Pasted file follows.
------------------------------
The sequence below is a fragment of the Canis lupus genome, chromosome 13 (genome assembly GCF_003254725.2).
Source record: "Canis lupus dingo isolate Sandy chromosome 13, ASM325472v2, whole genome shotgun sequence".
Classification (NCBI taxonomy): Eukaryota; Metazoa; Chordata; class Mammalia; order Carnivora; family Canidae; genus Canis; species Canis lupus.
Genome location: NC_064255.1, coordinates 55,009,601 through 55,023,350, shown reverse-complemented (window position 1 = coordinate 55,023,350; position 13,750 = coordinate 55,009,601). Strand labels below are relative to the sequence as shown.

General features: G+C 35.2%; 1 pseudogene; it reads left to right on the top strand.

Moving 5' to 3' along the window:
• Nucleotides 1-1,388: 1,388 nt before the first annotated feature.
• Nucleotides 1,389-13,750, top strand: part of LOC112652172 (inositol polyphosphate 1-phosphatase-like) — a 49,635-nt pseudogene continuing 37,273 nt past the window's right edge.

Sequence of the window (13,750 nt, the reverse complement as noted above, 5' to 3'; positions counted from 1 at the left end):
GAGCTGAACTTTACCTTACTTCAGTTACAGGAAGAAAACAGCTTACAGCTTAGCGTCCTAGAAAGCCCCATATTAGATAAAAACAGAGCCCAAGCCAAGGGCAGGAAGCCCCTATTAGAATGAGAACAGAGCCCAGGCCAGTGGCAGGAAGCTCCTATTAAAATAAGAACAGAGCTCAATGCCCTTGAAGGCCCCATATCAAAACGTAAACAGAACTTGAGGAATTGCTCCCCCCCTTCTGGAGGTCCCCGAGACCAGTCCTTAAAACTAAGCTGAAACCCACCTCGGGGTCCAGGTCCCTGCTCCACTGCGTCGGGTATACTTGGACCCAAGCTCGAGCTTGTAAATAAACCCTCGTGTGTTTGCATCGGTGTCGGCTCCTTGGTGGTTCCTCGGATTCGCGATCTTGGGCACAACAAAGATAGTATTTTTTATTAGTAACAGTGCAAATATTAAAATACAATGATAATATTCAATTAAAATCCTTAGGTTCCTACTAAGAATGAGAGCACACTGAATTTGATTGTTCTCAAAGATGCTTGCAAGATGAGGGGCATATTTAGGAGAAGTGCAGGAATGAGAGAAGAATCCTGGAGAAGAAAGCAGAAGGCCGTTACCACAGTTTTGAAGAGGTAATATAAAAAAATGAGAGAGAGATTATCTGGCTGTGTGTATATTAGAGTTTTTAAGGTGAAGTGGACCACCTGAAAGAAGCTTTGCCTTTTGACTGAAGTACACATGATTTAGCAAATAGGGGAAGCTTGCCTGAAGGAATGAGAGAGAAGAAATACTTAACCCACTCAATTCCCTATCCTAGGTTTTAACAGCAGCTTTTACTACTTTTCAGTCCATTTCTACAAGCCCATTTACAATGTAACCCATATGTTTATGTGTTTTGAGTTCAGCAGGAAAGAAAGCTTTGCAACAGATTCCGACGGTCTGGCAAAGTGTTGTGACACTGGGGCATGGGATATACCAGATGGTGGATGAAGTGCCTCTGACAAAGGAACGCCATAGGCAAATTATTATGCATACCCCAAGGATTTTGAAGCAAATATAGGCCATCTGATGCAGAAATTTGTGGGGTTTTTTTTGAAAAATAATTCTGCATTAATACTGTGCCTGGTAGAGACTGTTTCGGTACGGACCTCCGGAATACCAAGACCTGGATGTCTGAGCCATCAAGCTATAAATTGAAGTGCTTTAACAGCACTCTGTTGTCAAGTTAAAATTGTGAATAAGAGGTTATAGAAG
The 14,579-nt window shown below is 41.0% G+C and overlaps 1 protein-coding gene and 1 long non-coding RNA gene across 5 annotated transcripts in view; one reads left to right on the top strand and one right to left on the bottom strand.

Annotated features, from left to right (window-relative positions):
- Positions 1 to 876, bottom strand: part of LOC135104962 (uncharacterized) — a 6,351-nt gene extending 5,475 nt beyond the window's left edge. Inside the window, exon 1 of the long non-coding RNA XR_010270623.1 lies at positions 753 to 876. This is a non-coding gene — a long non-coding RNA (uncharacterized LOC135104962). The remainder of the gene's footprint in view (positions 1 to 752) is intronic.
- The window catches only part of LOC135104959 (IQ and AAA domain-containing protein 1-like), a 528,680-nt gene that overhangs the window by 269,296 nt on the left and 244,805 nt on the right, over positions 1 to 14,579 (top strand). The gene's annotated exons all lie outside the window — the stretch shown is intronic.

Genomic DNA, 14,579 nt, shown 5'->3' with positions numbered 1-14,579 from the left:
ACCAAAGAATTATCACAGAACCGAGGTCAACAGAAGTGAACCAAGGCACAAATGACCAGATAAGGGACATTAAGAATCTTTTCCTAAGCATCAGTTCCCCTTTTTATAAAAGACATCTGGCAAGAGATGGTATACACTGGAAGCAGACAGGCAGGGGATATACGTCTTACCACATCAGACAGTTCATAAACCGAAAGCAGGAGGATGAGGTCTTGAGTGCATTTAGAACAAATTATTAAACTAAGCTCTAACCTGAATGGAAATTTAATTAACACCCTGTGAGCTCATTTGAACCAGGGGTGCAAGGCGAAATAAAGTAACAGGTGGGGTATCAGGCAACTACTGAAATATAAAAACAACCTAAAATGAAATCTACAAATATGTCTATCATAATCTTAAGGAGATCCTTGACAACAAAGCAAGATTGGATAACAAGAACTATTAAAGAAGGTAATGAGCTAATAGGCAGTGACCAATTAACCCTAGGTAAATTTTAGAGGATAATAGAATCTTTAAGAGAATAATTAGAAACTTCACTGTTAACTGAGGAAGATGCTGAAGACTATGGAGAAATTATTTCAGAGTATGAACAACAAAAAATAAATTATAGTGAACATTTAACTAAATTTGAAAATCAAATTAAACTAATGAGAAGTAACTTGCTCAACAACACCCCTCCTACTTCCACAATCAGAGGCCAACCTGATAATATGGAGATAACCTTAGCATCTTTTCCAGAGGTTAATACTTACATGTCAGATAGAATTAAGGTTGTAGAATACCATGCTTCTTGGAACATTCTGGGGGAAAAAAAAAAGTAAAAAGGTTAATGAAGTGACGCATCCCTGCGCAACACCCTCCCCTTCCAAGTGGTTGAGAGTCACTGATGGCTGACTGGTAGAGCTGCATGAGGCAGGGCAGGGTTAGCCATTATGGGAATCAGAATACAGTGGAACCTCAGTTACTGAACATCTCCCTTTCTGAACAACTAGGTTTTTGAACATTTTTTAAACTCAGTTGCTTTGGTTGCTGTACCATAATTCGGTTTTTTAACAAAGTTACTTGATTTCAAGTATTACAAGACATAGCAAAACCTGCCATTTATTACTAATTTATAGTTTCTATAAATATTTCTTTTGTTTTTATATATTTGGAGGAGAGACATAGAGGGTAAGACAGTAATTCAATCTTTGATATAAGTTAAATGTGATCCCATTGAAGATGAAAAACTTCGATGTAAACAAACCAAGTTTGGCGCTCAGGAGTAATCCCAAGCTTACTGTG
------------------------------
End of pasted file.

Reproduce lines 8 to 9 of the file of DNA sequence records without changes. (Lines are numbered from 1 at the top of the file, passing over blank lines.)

• Nucleotides 1,389-13,750, top strand: part of LOC112652172 (inositol polyphosphate 1-phosphatase-like) — a 49,635-nt pseudogene continuing 37,273 nt past the window's right edge.

Sequence of the window (13,750 nt, the reverse complement as noted above, 5' to 3'; positions counted from 1 at the left end):